x Abu Dhabi, UAEThursday 27 July 2017

Evra: Manchester United still at the top

For some, there is an end-of-the-empire feel about the club. From Patrice Evra, however, the message is that reports of their decline have been exaggerated.

Patrice Evra admits Manchester United have made silly errors.
Patrice Evra admits Manchester United have made silly errors.

MANCHESTER // The volte-face that has been christened “The Roo-turn” has brought a conclusion to a saga of almost unparalleled rancour and messiness. Now the task is to find resolution.

Wayne Rooney’s decision to sign a new contract, less than 48 hours after publicly questioning Manchester United’s ambition, ensures the talisman remains. But so are the issues he raised.

His quest for reassurances about the club’s future retains a pertinence given United’s frequent stumbles in the Premier League.

For some, there is an end-of-the-empire feel about the club. From Patrice Evra, however, the message is that reports of their decline have been exaggerated.

“To say Manchester United are finished is a big mistake,” said the left-back. “I don’t just talk like this to be positive, I say it because it is the truth and I believe it. I would not play any more for this club if I knew we were not strong enough to win the league. This is why we play for Man United.”

But there is a new-found need to define Manchester United. Rooney, charged with becoming the keeper of the flame that the long-serving loyalists Gary Neville, Ryan Giggs and Paul Scholes have guarded so valiantly, may have forgotten its significance, even if only temporarily, but there is a France international who understands the club’s raison d’etre.

Evra was born in Senegal rather than Salford, but is an import imbued with the essence of United. It is apparent the 29-year-old has a greater understanding of the traditions than their controversial striker. He is eager to pass them on.

“Every experienced player has to take responsibility to make the young players help us and know how lucky they are to play for Manchester United,” he added. “We are talking about Manchester United.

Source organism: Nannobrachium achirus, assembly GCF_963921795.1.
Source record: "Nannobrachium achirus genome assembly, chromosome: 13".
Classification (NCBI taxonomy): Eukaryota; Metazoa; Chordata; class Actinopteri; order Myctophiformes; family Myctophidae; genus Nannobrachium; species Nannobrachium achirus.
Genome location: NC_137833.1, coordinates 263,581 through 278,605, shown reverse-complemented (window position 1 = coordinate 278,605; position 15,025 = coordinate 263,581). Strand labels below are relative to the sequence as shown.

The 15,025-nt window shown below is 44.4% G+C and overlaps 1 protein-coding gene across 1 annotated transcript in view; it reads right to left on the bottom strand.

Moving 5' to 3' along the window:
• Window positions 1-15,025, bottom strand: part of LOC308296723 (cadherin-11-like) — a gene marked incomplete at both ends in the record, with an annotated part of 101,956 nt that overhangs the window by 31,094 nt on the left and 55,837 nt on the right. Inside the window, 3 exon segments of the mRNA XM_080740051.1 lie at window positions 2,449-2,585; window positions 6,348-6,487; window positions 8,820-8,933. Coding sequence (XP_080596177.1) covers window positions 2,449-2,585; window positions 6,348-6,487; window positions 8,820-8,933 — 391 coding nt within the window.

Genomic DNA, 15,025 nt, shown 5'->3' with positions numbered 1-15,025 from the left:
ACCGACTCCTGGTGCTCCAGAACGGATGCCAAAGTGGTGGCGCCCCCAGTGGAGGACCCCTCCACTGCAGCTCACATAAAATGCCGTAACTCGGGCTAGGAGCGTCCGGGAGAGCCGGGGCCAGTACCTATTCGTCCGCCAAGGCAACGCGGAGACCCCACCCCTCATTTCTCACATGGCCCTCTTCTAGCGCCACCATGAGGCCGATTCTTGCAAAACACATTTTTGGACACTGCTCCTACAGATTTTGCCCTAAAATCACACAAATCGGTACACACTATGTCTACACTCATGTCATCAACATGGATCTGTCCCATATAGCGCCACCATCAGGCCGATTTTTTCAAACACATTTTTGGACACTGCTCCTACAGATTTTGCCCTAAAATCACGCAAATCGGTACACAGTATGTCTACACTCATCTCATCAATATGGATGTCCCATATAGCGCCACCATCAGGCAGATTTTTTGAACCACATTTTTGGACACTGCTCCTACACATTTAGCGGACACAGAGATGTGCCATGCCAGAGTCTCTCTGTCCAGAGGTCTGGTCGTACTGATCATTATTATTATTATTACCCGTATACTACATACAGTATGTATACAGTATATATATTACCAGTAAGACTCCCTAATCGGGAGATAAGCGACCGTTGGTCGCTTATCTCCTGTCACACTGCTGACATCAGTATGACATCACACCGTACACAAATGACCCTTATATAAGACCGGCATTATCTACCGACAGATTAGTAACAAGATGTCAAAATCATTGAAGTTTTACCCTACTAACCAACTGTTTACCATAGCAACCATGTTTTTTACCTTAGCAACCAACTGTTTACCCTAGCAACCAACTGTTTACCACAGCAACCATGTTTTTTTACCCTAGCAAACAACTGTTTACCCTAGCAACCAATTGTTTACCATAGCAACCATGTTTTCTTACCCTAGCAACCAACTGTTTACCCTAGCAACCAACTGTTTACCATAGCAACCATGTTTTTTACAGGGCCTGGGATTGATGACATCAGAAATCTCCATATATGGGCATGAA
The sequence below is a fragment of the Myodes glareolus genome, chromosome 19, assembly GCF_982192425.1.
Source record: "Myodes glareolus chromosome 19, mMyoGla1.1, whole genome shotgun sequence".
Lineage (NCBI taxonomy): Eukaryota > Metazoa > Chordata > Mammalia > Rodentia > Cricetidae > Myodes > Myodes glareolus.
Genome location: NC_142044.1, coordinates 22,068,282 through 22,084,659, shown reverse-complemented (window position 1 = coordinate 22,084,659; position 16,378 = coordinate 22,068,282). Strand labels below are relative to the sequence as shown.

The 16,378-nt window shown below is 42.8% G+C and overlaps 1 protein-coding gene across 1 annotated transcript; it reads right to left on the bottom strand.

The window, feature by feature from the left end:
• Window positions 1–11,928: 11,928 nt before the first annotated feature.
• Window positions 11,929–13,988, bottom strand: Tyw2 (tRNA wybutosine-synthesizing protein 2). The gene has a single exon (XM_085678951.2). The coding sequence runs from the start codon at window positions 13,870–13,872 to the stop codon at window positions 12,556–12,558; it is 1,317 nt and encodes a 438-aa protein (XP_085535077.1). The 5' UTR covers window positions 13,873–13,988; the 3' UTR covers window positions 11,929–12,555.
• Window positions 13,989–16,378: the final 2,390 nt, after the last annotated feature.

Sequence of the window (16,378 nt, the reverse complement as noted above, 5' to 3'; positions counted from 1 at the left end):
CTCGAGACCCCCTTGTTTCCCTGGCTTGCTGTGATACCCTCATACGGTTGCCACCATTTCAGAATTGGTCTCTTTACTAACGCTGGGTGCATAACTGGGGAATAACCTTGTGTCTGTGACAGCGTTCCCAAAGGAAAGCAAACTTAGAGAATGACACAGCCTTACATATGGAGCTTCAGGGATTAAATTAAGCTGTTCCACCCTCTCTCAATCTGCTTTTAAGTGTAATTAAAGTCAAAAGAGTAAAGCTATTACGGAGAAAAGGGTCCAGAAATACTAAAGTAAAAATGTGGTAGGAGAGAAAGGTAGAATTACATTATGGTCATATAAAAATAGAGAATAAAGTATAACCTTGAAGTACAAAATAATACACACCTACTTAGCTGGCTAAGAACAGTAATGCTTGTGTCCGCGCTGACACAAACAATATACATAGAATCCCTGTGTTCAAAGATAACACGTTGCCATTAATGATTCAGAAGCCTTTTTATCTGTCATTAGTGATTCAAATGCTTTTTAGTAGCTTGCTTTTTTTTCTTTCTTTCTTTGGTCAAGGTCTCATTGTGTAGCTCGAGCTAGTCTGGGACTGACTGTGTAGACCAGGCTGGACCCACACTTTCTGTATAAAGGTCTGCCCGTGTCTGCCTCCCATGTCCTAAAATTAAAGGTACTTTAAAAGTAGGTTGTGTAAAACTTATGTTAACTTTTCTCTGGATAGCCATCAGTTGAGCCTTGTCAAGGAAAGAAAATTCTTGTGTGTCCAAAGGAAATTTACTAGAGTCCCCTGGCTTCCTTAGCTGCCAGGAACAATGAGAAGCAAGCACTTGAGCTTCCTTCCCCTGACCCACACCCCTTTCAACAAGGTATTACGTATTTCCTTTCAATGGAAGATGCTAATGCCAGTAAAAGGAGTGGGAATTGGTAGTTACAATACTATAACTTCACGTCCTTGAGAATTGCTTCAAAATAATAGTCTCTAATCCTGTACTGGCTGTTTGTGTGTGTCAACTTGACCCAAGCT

That’s the message we give to every young player and every young lad wants to respect the shirt because that shirt has a big history.”

The shirt retains its iconic qualities. The men wearing it have been error-prone. To lose one two-goal lead this season, against Everton, may be careless. To do it again when West Brom visited Old Trafford last Saturday has driven Sir Alex Ferguson and his men to distraction.

“Maybe some people might think I am crazy but the real problem for Manchester United is Manchester United,” Evra explained. “It is not the other teams because no one team has beaten us. We just had some silly draws, with silly mistakes. You frustrate yourself when you play well but don’t have the killer instinct to win the game.”

There is a defiance to Evra, a man who displays the spirit that United have traditionally possessed. He harks back to last November and December, when a depleted team showed a resourcefulness. “If you remember, we played with nine defenders injured. Tell me which team – Arsenal? Chelsea? – can play with nine defenders injured and still only lose the league by one point. Maybe some people will say I look for an excuse when I say that, but it’s true.”

In that context, the thought of losing one striker appears less daunting.

The message from the France international is simple: normal service must be resumed. For Ferguson, that probably means a siege mentality, for Evra a winning mentality.

“But I am very confident with Manchester United,” he said.

“I am not saying that just for talk but because I believe in the team, I trust in the team. I agree with that criticism that Manchester United have not had that winning mentality in every game.

“We need to make sure we win against Stoke City because we need to start bringing back that winning mentality.”

sports@thenational.ae


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